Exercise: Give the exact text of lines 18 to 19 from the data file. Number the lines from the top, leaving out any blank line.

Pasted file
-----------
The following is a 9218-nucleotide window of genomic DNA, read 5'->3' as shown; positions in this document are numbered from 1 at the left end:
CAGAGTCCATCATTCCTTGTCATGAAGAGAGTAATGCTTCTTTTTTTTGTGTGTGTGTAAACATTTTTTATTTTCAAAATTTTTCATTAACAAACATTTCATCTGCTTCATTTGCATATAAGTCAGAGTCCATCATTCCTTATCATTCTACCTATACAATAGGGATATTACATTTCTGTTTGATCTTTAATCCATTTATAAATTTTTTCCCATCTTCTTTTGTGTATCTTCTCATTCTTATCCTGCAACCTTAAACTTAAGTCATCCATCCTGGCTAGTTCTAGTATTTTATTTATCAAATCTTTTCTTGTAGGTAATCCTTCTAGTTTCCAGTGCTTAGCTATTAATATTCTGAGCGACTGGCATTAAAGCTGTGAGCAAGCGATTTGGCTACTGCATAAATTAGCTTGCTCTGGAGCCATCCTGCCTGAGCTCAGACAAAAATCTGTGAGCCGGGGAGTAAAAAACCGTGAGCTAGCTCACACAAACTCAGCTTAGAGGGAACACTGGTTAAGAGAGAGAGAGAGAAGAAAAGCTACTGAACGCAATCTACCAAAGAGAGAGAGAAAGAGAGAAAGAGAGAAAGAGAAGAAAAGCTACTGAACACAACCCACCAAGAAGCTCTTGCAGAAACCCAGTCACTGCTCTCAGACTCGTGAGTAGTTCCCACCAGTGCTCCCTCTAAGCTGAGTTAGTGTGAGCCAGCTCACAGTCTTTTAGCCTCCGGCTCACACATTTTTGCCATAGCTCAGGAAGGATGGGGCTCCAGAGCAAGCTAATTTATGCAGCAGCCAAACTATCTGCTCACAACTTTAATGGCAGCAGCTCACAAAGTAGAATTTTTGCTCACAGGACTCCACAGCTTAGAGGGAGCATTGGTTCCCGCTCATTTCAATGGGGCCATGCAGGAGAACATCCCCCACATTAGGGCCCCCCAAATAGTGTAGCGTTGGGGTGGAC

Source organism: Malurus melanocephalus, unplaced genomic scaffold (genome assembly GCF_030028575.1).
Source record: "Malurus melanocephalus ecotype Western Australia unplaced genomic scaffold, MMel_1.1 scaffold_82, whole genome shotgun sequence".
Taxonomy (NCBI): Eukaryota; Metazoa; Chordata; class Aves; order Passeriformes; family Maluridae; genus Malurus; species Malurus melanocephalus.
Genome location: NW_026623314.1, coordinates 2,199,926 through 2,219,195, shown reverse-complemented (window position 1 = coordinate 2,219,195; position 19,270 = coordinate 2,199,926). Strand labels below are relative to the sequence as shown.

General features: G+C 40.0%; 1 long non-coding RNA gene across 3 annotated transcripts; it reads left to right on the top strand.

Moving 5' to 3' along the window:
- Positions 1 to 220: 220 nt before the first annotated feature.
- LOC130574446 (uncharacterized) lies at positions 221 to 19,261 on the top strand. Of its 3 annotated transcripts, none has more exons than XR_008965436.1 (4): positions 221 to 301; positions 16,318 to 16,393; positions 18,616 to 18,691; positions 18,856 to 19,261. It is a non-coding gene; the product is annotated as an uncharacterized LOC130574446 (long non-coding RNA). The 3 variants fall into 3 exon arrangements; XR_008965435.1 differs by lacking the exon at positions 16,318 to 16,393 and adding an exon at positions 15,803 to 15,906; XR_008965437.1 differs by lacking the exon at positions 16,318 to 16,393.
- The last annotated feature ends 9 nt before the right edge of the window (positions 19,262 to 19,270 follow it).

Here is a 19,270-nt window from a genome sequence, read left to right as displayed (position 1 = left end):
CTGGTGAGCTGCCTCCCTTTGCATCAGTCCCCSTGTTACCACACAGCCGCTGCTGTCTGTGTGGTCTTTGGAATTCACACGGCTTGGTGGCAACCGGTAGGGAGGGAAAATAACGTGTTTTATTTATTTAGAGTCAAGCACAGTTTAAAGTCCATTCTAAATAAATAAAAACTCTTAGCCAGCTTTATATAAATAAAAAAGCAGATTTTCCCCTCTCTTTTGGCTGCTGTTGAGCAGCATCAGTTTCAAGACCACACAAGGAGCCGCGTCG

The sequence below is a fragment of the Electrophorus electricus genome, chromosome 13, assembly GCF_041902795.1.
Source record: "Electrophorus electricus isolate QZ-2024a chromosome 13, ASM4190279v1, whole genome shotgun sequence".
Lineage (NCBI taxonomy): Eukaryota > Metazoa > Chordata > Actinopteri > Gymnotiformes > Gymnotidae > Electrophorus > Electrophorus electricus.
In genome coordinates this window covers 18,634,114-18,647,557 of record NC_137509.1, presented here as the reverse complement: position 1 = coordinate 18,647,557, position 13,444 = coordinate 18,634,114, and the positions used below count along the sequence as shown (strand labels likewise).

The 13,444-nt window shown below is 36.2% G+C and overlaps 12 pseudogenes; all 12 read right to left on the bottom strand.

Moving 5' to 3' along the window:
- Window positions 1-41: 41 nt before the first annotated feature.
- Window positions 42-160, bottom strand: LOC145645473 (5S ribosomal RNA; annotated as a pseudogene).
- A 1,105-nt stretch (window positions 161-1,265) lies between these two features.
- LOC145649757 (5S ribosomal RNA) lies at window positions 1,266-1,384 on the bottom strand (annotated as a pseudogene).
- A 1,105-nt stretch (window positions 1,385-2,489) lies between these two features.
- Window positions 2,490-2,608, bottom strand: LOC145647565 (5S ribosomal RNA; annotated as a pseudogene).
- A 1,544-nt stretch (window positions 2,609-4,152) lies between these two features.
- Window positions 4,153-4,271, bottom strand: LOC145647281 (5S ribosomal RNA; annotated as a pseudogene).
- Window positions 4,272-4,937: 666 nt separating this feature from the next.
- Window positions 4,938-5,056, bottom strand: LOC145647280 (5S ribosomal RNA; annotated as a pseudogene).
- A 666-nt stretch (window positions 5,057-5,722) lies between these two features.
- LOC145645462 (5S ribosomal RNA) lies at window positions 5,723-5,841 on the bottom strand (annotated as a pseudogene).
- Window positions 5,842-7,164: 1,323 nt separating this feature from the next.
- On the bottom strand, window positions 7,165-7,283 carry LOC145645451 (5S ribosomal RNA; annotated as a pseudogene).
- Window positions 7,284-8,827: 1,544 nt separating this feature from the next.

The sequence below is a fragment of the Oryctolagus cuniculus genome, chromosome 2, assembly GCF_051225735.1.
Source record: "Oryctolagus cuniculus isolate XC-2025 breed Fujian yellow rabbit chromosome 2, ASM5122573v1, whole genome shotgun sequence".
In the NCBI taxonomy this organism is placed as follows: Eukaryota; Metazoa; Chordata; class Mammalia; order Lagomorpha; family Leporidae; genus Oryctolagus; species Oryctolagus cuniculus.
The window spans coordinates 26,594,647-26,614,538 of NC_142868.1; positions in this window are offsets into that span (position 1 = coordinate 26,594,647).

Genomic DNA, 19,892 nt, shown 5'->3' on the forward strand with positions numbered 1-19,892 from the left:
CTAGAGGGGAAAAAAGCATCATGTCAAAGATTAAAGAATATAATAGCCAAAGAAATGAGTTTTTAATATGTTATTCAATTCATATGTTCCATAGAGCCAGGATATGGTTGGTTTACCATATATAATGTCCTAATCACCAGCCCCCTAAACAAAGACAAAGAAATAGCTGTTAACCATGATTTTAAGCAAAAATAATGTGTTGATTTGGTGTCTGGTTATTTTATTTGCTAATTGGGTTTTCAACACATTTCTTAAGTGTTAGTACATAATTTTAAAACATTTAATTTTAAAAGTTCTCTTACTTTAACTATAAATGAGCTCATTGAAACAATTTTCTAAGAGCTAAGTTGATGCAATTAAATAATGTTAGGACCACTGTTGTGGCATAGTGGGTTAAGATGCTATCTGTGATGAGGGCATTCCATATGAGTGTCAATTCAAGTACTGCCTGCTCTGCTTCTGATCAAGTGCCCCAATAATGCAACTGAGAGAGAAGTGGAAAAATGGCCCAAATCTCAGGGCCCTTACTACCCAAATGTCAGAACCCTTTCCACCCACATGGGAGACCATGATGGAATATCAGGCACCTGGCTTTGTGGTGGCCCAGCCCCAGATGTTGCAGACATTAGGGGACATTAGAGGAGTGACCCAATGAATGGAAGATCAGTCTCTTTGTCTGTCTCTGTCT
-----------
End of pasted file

The 13,444-nt window shown below is 36.2% G+C and overlaps 12 pseudogenes; all 12 read right to left on the bottom strand.

Moving 5' to 3' along the window: